DOVER, England -- Man's conquest of the moon could finally mean the death knell for a tiny band which since Queen Victoria's day has maintained the earth is flat.
The space achievements of American astronauts have so far failed to change the beliefs of the International Flat Earth Research Society, which holds they have only been circling around over a flat surface instead of zooming thousands of miles into deep space.
"What happens up there on the moon doesn't really concern us," said Samuel Shenton, the 65-year-old founder of the society and its secretary-spokesman. "We're more interested in the earth - the flat earth."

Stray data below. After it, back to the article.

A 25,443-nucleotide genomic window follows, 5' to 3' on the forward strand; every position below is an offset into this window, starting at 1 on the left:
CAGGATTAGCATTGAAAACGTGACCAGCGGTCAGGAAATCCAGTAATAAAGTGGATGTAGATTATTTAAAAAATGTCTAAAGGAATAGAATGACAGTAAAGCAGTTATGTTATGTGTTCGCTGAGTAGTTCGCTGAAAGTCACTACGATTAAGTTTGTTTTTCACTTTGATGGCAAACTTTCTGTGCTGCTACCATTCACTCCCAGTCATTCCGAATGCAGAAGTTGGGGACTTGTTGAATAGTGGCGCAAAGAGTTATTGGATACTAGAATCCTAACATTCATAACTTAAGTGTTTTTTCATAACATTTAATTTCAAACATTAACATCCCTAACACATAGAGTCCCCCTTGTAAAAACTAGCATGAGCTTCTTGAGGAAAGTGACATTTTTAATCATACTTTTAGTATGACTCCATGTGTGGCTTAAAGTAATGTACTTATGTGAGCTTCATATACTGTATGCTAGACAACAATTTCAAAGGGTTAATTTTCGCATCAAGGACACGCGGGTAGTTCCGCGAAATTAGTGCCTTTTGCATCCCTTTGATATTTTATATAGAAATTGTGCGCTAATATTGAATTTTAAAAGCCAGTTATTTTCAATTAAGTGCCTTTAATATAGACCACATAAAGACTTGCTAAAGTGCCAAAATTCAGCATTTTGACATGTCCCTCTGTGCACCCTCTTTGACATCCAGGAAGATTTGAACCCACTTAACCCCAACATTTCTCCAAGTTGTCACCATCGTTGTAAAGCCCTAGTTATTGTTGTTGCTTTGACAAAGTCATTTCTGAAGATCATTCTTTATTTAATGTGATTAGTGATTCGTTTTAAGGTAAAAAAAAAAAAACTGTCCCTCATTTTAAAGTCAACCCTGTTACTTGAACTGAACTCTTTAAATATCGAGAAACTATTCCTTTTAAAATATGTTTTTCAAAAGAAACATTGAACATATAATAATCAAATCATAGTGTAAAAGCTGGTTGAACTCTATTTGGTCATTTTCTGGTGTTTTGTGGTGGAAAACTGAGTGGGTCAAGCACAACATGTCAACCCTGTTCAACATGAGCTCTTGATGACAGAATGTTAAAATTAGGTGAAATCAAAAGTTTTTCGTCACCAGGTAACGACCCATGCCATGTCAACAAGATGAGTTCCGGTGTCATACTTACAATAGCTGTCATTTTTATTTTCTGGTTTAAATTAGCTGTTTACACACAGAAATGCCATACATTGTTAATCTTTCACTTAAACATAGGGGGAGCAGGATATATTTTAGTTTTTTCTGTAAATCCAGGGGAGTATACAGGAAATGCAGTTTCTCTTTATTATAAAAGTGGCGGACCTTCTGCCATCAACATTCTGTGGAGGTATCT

Might the Apollo 11 astronauts who set foot on the lunar surface be able to confirm the society's contention from their moonspace vantage point?
"Let's see what happens," Shenton said. "It's a great effort by the American chaps but it would be wrong to speculate what might result."
Shenton's world resembles huge pit. The bottom of the earth, absolutely flat and motionless and shaped like a dinner plate. Above the earth, but still in the pit, the moon and the sun zip about. Both are only about 32 miles across, he maintain.
"Science cannot shout us down," Shenton said in 1961. "Today he hesitates to be so specific, but says, "It doesn't really matter what's up there, it's all relative to the earth."